EMERGING MARKETS-Most currencies rise against dollar, Turkey's lira slides
By Shreyashi Sanyal
Aug 5 (Reuters) - Most emerging market currencies continued their advance against a weaker dollar on Wednesday, while Turkey's lira fell more than 1% as concerns remained about the central bank's depleted forex reserves and higher foreign debt obligations.
South Africa's rand ZAR= bounced from two-month lows, while Russia's rouble RUB= firmed 0.6% against a sliding dollar after a stalled U.S. coronavirus relief package and the prospect of further monetary easing hit the world's reserve currency. FRX/
The weakening greenback also aided a rise in gold prices, which scaled to a new high as bond yields hit new lows. Gold miners in South Africa rallied, while the main stock index .JTOPI jumped 2%, tracking its best day in more than a month.
The MSCI's index for emerging market stocks .MSCIEF jumped 0.9%.
Gold Fields GFIJ.J led the charge among South African miners with its 9% jump after it said half-year profits could rise by more than 300%, thanks mostly to an increase in gold prices.
Turkey's lira TRY= sank in volatile trading and overnight rates in a London-based swap market tumbled back after topping 1,000% the day before.
Analysts at Commerzbank say the swap rates were close to 1,200%, last witnessed in the spring of 2019. This was also around the time Turkish banks cut funding to the market and effectively made it impossible to short the lira, thereby curbing its losses.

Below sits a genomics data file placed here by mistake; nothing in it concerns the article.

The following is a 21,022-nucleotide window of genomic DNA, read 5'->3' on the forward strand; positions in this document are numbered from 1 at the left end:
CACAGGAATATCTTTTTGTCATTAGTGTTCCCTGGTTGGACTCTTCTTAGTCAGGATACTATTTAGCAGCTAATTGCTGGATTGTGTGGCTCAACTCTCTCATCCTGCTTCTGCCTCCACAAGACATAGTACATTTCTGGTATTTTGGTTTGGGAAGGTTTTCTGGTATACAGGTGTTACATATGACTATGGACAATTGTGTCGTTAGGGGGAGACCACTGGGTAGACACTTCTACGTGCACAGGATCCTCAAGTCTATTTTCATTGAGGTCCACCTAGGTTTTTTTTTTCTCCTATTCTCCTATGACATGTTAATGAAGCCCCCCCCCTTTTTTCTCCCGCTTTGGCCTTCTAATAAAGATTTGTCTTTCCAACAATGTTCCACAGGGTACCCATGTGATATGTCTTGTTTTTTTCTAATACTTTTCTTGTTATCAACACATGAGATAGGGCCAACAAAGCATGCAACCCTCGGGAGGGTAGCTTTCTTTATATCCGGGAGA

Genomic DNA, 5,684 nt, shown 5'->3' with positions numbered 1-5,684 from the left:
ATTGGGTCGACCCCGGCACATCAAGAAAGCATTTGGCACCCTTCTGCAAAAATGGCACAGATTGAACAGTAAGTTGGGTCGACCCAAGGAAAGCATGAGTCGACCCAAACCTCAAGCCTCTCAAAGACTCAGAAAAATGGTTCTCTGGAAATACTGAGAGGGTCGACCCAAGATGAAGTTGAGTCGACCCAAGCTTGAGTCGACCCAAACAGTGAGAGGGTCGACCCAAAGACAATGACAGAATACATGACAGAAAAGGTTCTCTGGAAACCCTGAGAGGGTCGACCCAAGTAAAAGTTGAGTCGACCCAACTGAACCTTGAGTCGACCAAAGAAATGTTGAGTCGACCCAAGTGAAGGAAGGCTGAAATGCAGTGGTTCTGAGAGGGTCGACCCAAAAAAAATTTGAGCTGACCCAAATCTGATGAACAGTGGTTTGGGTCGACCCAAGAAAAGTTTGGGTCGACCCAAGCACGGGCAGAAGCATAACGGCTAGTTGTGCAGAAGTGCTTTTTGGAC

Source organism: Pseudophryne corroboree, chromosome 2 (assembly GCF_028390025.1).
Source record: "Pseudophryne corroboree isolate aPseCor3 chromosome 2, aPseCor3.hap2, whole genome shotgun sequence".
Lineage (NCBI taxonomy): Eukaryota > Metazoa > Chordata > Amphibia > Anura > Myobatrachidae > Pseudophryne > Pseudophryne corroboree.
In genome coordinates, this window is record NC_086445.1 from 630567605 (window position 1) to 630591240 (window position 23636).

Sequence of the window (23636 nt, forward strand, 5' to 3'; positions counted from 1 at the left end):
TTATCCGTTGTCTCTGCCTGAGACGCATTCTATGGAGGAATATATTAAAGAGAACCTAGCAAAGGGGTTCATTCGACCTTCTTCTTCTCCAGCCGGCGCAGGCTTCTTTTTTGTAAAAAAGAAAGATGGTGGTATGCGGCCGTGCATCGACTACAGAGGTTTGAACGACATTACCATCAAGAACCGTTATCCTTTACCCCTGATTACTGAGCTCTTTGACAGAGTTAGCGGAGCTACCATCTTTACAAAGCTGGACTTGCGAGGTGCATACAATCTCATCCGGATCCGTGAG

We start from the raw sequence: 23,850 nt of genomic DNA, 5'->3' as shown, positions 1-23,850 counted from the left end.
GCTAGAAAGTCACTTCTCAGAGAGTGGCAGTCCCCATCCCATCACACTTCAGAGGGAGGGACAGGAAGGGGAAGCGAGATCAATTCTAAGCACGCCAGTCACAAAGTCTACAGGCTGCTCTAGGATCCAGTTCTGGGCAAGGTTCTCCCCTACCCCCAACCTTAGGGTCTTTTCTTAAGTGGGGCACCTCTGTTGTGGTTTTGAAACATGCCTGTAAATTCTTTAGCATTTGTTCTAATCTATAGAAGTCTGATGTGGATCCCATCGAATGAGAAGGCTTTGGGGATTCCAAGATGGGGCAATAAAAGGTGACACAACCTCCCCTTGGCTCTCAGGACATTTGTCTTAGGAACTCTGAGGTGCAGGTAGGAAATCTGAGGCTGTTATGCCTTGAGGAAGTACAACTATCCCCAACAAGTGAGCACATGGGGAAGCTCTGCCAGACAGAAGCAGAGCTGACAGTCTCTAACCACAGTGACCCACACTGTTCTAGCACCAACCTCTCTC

"The problematic situation of re-emergence of the current account deficit combined with a deeply negative real interest rate remains applicable to Turkey."
Investors are worried about a drop to $51 billion from $81 billion this year in the central bank's gross FX reserves, as well as over Turkey's high foreign debt obligations and Turks buying more hard currencies.
Central European currencies such as the Hungarian forint EURHUF= and the Polish zloty EURPLN= were flat against the euro.
In other parts of the Middle East, a powerful blast in port warehouses storing highly explosive material in the Lebanese capital Beirut on Tuesday killed 100 people and injured nearly 4,000 in a toll that officials expected to rise.
The blast was the most powerful in years in Lebanon, already reeling from economic crisis and a surge in coronavirus infections.
For GRAPHIC on emerging market FX performance in 2020, see http://tmsnrt.rs/2egbfVh
For GRAPHIC on MSCI emerging index performance in 2020, see https://tmsnrt.rs/2OusNdX
For TOP NEWS across emerging markets
For CENTRAL EUROPE market report, see CEE/
For TURKISH market report, see .IS
For RUSSIAN market report, see RU/RUB
(Reporting by Shreyashi Sanyal in Bengaluru; Editing by Andrew Cawthorne)
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